Today I was given a copy of the 1977 Guide to Field Collecting of Ethnographic Specimens, an information leaflet written by the late William C. Sturtevant, Curator of North American Ethnology at the National Museum of Natural History. For a Smithsonian publication, the 42-page document is nothing spectacular: it has no photographs, no table of contents, no bibliography or recommended sources, no index. In fact, this particular copy was headed for the paper shredder until I told its previous owner I would be interested in saving it for my own collection. You might ask: Why did I offer this 33-year-old museum reference material a second life?
As a student of cultural heritage and current intern in museum anthropology, I am fascinated by the history of museum collecting, especially the motivations behind this endeavor and the ways great collections such as the Smithsonian’s were formed. One might say I am interested in the Why and How behind the fields of museology and cultural studies, and yes I do believe they are interrelated and integrated.
There may be nothing outwardly exceptional about the year 1977 in terms of ethnographic object collection by museums (Do you know of anything??). However, consider this artifact–a skinny, black-and-white, little distributed treatise on collecting anthropological objects–in relation to earlier and later instances and methods of collecting, and all of a sudden Sturtevant’s guide becomes a veritable snapshot of the state of museum anthropology at that single period in time. We can see what drove curators to collect (“Artifacts provide important evidence for culture history: although the forms are highly subject to change and replacement, the artifacts themselves are concrete and often very durable”) and how they practiced this (“Collecting should proceed apace with the elaboration of inventory lists and work on local classifications…Objects are normally acquired by gift, by purchase, or by trade for other objects or services”). Sturtevant even offers a 21-point list–he says “exhaustive classification”–of material culture and technology that the ethnographer might deem worthy of collection. My favorite: #21, Trade goods (items collected or made for export). Can this be construed as somewhat of an admission of the touristic enterprise behind anthropology? What anthropologist goes into the field and doesn’t purchase something for someone back home? (I think this type of commercial exchange between researcher and subject has both benefits and drawbacks to scholarship.)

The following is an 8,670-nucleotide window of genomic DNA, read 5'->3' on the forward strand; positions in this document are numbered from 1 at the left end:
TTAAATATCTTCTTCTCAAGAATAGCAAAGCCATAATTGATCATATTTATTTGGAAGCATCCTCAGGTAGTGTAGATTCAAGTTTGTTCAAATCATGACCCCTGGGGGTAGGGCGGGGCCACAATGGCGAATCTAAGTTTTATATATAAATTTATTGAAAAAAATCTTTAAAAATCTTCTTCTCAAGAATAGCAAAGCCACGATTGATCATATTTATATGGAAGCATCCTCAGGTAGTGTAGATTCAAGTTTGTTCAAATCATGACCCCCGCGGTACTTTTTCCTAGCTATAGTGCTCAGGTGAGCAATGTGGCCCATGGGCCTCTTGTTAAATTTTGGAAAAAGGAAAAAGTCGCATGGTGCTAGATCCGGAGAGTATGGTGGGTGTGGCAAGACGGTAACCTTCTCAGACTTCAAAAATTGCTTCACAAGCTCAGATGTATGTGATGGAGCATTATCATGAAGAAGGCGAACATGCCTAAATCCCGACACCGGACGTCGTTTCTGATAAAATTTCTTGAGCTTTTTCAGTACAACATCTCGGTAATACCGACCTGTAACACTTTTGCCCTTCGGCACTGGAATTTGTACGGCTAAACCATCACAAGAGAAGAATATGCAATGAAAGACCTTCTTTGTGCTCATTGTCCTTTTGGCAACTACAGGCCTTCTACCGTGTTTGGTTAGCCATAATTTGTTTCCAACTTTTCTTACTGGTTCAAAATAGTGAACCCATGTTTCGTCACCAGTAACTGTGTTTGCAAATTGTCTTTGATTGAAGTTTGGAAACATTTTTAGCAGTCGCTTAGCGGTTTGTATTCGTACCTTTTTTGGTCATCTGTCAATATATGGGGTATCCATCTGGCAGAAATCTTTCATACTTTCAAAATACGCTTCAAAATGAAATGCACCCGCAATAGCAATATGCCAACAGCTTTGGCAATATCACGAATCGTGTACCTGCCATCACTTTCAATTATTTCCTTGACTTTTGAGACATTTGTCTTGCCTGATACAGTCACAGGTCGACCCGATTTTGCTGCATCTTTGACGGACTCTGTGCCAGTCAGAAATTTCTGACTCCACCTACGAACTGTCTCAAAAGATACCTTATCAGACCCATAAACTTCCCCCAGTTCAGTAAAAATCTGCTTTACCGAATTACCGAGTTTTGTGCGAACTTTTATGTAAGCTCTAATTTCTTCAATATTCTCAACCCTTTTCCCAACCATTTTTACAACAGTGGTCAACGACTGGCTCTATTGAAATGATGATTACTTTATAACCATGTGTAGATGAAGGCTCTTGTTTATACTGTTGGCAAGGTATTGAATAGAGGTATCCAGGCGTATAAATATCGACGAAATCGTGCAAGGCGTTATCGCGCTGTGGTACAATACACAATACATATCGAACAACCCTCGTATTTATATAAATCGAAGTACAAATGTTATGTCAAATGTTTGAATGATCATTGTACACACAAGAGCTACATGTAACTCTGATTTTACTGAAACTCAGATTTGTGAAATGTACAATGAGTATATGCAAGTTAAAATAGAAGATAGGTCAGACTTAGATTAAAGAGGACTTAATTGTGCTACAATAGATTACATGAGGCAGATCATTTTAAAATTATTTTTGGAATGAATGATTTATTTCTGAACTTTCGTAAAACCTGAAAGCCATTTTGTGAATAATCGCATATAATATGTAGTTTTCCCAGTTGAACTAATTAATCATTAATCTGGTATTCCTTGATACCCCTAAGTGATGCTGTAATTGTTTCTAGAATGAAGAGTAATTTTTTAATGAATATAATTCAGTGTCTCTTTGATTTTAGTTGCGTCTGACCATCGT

Lastly, I think such dated material offers a compelling zeitgeist of the moods behind Sturtevant’s writing. He observes: “In reaction to the depredations of the international art and antiquities market, many museums in recent years have instituted policies prohibiting the acceptance of artifacts that are not accompanied by evidence of legal export from the country of origin.” We must remember this was written less than a decade after UNESCO 1970 and just four years after the Smithsonian adopted its own policy (1973) on museum acquisitions.
I am happy to have contributed to the preservation of this aging portrait of the Smithsonian’s museum collecting theory and practice. There may be only a few remaining copies of the 1977 Guide, and perhaps even fewer of the original first edition from 1967, but I know there exists at least one copy now safely residing in the private library of a concerned global citizen.